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Health & Science
With some questionable health advice being posted by your friends on Facebook, politicians arguing about the state of the American healthcare system and a new medical study being summarized in just a sentence or two on TV---that seems to contradict the study you heard summarized yesterday---it can be overwhelming to navigate the ever changing landscape of health news.Every Thursday at 5:42 a.m., 7:42 a.m. and 5:18 p.m., Dr. Brooke Hildebrand Clubbs provides health information you can trust. With trustworthy sources, she explores the fact and fiction surrounding various medical conditions and treatments, makes you aware of upcoming screenings, gives you prevention strategies and more…all to your health.Local support for To Your Health comes from Fresh Healthy Cafe in Cape Girardeau -- located inside St. Francis Medical Center. Online ordering is at freshsaintfrancis.com

To Your Health: Multiple Sclerosis


Do you remember hearing the quote “Don’t judge a book by its cover?”  Chronic illnesses, such as Multiple Sclerosis, have symptoms that are like icebergs; you only see what’s on the surface.

One of my students recently shared with me her experience as an MS warrior.

There are 2.3 million people worldwide that are affected by this disease, according to the National Multiple Sclerosis Society.  Multiple sclerosis is an autoimmune disorder that affects the central nervous system and is the most common disabling neurological condition affecting young people. In MS, the immune system attacks the myelin that surrounds nerves and disrupts the electrical signals in our brain and spinal cord.  You can think about the nerve as an extension cord where wires are wrapped in a protective coating. If the protective coating is missing or damaged, then the cord will not work properly.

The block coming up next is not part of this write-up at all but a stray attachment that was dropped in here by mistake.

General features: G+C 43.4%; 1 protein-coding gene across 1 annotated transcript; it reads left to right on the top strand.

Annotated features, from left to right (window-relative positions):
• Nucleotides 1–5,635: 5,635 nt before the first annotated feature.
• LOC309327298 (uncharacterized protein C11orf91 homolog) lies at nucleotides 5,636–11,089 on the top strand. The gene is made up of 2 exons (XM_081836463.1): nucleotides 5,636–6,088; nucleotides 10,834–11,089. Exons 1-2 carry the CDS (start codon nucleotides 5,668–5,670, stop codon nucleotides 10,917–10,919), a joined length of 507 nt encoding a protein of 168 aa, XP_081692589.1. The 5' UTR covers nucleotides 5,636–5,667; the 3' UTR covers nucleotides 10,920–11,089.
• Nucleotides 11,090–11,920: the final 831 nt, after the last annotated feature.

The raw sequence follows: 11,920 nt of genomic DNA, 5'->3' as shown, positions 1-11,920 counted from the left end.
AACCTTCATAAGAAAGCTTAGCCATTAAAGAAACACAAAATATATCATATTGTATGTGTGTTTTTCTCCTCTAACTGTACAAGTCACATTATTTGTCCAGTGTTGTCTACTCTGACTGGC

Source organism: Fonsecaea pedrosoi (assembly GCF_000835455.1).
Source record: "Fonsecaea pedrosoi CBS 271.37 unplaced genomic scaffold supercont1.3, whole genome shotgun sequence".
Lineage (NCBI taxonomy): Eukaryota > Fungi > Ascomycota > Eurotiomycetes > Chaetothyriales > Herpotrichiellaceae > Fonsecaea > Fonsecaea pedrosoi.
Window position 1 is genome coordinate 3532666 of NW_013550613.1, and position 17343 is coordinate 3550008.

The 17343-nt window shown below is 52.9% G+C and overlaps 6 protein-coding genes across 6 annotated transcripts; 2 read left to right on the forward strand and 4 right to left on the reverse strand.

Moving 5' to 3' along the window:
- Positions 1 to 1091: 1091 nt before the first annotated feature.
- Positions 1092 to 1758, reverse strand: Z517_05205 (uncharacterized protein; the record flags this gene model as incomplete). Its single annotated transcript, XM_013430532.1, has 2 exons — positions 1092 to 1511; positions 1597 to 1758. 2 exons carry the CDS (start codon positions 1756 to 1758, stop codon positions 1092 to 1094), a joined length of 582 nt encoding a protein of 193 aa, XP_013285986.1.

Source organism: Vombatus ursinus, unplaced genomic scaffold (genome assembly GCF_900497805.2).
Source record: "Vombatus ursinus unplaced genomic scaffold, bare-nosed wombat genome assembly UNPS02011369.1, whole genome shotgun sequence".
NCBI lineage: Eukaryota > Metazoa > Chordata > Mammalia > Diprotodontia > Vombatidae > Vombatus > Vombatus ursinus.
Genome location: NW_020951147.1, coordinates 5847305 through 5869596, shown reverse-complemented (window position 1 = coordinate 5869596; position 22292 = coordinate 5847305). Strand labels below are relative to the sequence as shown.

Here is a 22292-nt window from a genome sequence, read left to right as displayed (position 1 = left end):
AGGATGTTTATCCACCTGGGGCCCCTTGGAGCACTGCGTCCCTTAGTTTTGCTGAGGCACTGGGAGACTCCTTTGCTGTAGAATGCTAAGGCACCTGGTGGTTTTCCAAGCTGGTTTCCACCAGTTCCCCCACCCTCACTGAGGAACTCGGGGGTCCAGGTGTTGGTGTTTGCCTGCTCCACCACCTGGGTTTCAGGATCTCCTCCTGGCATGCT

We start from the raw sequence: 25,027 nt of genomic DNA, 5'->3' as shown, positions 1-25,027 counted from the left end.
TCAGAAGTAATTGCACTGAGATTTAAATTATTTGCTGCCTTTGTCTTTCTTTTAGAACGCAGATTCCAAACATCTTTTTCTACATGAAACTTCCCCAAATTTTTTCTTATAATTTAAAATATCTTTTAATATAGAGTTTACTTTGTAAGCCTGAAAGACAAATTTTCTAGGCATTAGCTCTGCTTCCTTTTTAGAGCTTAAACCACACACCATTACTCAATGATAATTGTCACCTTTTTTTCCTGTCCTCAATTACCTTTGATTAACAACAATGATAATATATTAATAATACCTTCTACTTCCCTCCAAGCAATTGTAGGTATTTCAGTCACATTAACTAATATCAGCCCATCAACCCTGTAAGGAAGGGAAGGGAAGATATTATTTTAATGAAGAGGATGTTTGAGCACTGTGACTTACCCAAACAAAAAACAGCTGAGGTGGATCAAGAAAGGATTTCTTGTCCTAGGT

Multiple sclerosis is sometimes called the snowflake disease due how it affects individuals differently and uniquely.  It also has an iceberg illusion where most of the symptoms are invisible. MS causes muscle weakness, speech and mobility difficulties, pain, fatigue, and many other symptoms including difficulties with employment.

Many individuals voluntarily stop working because of the symptoms they experience although many believe that they can work and would like to return to work.  Resources such as the Vocational Rehabilitation program through the Department of Elementary and Secondary Education can offer services to help people with MS become employed.

My student told me she would not let MS keep her from her dreams and ambitions.

Content for this segment was created by Laranda Gattis as part of a project for SC301: Foundations of Health Communication, taught by Ms. Clubbs. 


Compston, A., & Coles, A. (2008). Multiple Sclerosis. The Lancet, 372(9648), 1502-1517.
Wu, N., Minden, S. L., Hoaglin, D. C., Hadden, L., & Frankel, D. (2007). Quality of life in people with Multiple Sclerosis: Data from the Sonya Slifka Longitudinal Multiple Sclerosis Study. Journal of Health and Human Services Administration, 30(3), 233-67.


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